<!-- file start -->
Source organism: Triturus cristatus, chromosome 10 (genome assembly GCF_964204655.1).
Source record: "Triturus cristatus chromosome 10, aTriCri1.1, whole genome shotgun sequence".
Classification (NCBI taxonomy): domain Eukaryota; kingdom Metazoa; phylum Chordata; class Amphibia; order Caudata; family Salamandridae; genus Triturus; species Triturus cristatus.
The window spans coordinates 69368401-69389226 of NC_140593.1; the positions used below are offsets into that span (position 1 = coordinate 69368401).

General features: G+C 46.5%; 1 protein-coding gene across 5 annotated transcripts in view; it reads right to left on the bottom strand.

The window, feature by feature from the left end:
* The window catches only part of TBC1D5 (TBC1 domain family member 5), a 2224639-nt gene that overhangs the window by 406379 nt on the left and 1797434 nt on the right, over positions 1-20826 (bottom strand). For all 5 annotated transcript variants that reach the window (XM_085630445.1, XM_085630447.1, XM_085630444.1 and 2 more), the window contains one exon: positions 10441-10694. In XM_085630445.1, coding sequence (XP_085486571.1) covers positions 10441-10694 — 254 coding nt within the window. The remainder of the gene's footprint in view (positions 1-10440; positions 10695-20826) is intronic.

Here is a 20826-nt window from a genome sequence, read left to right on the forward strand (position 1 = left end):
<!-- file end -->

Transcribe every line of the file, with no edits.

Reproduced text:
Source organism: Triturus cristatus, chromosome 10 (genome assembly GCF_964204655.1).
Source record: "Triturus cristatus chromosome 10, aTriCri1.1, whole genome shotgun sequence".
Classification (NCBI taxonomy): domain Eukaryota; kingdom Metazoa; phylum Chordata; class Amphibia; order Caudata; family Salamandridae; genus Triturus; species Triturus cristatus.
The window spans coordinates 69368401-69389226 of NC_140593.1; the positions used below are offsets into that span (position 1 = coordinate 69368401).

General features: G+C 46.5%; 1 protein-coding gene across 5 annotated transcripts in view; it reads right to left on the bottom strand.

The window, feature by feature from the left end:
* The window catches only part of TBC1D5 (TBC1 domain family member 5), a 2224639-nt gene that overhangs the window by 406379 nt on the left and 1797434 nt on the right, over positions 1-20826 (bottom strand). For all 5 annotated transcript variants that reach the window (XM_085630445.1, XM_085630447.1, XM_085630444.1 and 2 more), the window contains one exon: positions 10441-10694. In XM_085630445.1, coding sequence (XP_085486571.1) covers positions 10441-10694 — 254 coding nt within the window. The remainder of the gene's footprint in view (positions 1-10440; positions 10695-20826) is intronic.

Here is a 20826-nt window from a genome sequence, read left to right on the forward strand (position 1 = left end):